In the golden age of horror cinema, the scream queen was usually depicted as a shrieking damsel in distress whose life depended on the brains and brawn of her male co-stars. Her role has evolved — sometimes playing the savior (Sigourney Weaver’s Ripley in Alien, for example), other times existing as a powerful symbol of feminine complexity (read Carol J. Clover’s Men, Women, and Chain Saws for more on that), and often simply as the lone female lead in a sea of men. American movies tend to dominate our minds when we think of the classic scream queen, but foreign horror cinema’s actresses deserve equal recognition. February is Women in Horror Month, and we’re celebrating with ten stars from the ranks of international terror.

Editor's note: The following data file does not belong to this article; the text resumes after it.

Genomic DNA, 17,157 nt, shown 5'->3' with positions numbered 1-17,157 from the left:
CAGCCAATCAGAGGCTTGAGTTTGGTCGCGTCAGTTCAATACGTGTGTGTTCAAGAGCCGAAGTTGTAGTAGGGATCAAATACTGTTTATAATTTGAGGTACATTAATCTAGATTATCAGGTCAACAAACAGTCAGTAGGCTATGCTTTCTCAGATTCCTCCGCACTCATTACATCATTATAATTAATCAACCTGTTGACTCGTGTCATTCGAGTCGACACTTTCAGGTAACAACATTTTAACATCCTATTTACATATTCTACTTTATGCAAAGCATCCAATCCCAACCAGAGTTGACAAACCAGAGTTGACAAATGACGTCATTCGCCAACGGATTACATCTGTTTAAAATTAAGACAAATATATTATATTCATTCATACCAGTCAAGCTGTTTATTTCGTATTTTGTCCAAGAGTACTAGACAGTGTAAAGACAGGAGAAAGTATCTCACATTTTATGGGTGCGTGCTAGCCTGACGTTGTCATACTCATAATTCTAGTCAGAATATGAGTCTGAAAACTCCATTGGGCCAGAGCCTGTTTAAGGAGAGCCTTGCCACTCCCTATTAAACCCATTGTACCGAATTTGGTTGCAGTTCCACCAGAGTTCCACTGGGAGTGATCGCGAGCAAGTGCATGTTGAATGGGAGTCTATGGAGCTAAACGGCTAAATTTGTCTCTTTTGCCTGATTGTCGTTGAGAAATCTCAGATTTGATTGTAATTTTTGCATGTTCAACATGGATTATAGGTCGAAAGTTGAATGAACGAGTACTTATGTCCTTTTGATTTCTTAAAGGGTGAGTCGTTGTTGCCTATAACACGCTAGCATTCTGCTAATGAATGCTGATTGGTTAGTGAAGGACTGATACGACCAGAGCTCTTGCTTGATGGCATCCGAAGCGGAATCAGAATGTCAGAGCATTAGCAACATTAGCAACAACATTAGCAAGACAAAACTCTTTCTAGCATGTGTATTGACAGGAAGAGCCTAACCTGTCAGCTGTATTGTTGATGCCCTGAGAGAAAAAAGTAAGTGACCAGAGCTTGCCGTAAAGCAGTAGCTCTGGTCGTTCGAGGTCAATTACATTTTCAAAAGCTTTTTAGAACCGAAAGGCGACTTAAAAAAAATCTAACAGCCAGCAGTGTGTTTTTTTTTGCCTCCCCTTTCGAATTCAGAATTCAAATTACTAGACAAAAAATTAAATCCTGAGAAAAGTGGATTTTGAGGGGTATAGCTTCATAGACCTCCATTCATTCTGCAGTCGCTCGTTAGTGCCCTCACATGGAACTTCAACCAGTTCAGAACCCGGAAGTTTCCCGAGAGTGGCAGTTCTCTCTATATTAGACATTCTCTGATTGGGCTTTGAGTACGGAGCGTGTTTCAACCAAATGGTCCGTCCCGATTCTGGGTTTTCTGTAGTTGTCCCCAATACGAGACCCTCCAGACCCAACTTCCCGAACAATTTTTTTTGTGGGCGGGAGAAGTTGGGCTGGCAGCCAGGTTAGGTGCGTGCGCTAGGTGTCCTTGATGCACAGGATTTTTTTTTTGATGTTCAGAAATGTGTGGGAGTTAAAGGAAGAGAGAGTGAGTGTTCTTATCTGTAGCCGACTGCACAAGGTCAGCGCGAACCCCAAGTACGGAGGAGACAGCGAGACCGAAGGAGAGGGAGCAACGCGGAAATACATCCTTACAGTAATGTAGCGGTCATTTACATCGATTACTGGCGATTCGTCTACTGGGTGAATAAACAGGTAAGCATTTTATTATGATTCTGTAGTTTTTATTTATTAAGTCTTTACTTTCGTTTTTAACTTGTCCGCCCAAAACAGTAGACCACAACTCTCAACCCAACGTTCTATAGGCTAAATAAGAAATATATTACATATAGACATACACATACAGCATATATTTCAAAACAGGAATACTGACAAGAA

Women in Italian horror cinema, particularly a subgenre known as giallo (lurid thrillers that are heavy on style, nudity, and violence), aren’t known for being much more than window dressing, but a few actresses stand out for their impressive range and talent. Edwige Fenech started her career as a model, but became the queen of the gialli after appearing in films by notable directors such as Mario Bava and Sergio Martino (Five Dolls for an August Moon, All the Colors of the Dark, Your Vice Is a Locked Room and Only I Have the Key). No one can portray vulnerability, hysteria, and lusty/playful vixen (usually in a single role) better than Fenech. While it’s true she’s often remembered for her looks (and nude scenes), Fenech’s performances are genuinely some of the best in Italian horror. The actress has since launched her own production company, and she made a cameo in Eli Roth’s Hostel: Part II.